The United States has decided to send cluster munitions to Ukraine, multiple news outlets have reported, despite concerns about the deployment of weapons banned by more than 100 countries.
A weapons package including cluster munitions fired from a 155-millimetre Howitzer cannon is expected to be announced as soon as Friday, three US officials told the Reuters news agency on condition of anonymity.
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The New York Times, citing people familiar with the discussions who requested anonymity, reported that several of US President Joe Biden’s key aides, including Secretary of State Antony Blinken, had recommended the US send the weapons at a meeting of top national security officials last week, despite what they described as their own deep reservations.
Cluster bombs release large numbers of smaller bomblets across a wide area posing a major threat to civilians both during the war and long afterwards because some of the bomblets will fail to explode.
More than 120 countries have signed the 2008 United Nations Convention on Cluster Munitions to ban their use including some of Ukraine and the US’s key allies such as France and the United Kingdom.
Ukraine, Russia and the US have not signed that treaty although a 2009 law bans the US from exporting cluster munitions with bomblet failure rates above 1 percent, which covers virtually the entire US military stockpile. Biden, however, can override such prohibitions in cases deemed in the interests of US national security.
Earlier, Human Rights Watch (HRW) criticised Ukraine and Russia for their use of cluster weapons in the conflict.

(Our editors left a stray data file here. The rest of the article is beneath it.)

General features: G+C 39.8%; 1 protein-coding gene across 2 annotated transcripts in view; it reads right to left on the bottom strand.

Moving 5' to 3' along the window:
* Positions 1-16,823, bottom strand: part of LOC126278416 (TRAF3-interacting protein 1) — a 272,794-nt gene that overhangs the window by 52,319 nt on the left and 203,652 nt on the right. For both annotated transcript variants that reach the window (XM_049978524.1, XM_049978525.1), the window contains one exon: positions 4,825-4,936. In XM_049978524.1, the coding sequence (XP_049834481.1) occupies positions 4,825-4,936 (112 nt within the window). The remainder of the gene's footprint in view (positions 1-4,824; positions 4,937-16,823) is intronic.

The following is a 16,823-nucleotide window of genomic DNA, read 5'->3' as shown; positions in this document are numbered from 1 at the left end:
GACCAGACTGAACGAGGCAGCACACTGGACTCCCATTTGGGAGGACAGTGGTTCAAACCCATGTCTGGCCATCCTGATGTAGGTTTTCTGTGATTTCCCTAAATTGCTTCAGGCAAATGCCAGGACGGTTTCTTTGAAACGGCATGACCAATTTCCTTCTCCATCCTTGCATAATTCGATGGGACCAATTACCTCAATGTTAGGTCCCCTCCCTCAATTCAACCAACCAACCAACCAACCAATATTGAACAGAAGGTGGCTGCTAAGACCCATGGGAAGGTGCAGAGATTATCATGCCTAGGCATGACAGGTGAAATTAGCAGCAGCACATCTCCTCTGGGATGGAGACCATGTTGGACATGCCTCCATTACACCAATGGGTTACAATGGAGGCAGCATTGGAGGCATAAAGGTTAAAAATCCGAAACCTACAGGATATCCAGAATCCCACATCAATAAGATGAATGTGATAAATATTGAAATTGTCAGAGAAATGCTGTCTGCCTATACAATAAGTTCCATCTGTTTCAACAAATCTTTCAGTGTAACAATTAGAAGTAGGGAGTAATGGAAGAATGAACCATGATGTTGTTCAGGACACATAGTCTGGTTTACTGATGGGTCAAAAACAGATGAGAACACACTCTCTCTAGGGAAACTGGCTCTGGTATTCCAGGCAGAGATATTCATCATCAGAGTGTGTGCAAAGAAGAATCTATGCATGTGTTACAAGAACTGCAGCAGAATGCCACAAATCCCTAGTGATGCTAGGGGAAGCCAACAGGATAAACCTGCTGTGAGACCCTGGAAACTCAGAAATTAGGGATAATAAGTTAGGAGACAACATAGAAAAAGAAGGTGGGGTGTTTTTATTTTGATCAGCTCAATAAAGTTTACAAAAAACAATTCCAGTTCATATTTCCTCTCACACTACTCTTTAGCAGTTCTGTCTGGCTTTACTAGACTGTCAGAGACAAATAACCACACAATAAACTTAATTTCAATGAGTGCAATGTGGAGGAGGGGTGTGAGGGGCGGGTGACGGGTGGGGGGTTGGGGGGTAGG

The rights group said Russia had “extensively used cluster munitions, causing many civilian deaths and serious injuries”, while Ukrainian cluster munition rocket attacks on the then-Russian-occupied city of Izyum in 2022 had killed at least eight civilians and wounded 15 more. Ukraine told HRW it had not used cluster munitions in or around the city at the time.
“Cluster munitions used by Russia and Ukraine are killing civilians now and will continue to do so for many years,” Mary Wareham, the group’s acting arms director, said in a statement. “Both sides should immediately stop using them and not try to get more of these indiscriminate weapons.”
Despite the humanitarian concerns, Ukrainian President Volodymyr Zelenskyy and other senior Ukrainian officials have been calling for new stocks of cluster weapons saying they are the best way to break through the Russian trenches that are slowing Kyiv’s counteroffensive. Ukraine is also running low on conventional artillery shells.
One US official told the Times it had become clear that the current battlefield situation had made cluster weapons “100 percent necessary”.
A Pentagon official said last month that the US military believed cluster munitions would be useful for Ukraine, but they had not been approved for Kyiv because of congressional restrictions and concerns among allies.
The total aid package is expected to be worth as much as $800m and includes munitions for High Mobility Artillery Rocket Systems (HIMARS), and ground vehicles such as Bradley fighting vehicles and Stryker armoured personnel carriers, officials said.
It will be the 42nd aid package since Russia began its full-scale invasion of Ukraine in February 2022.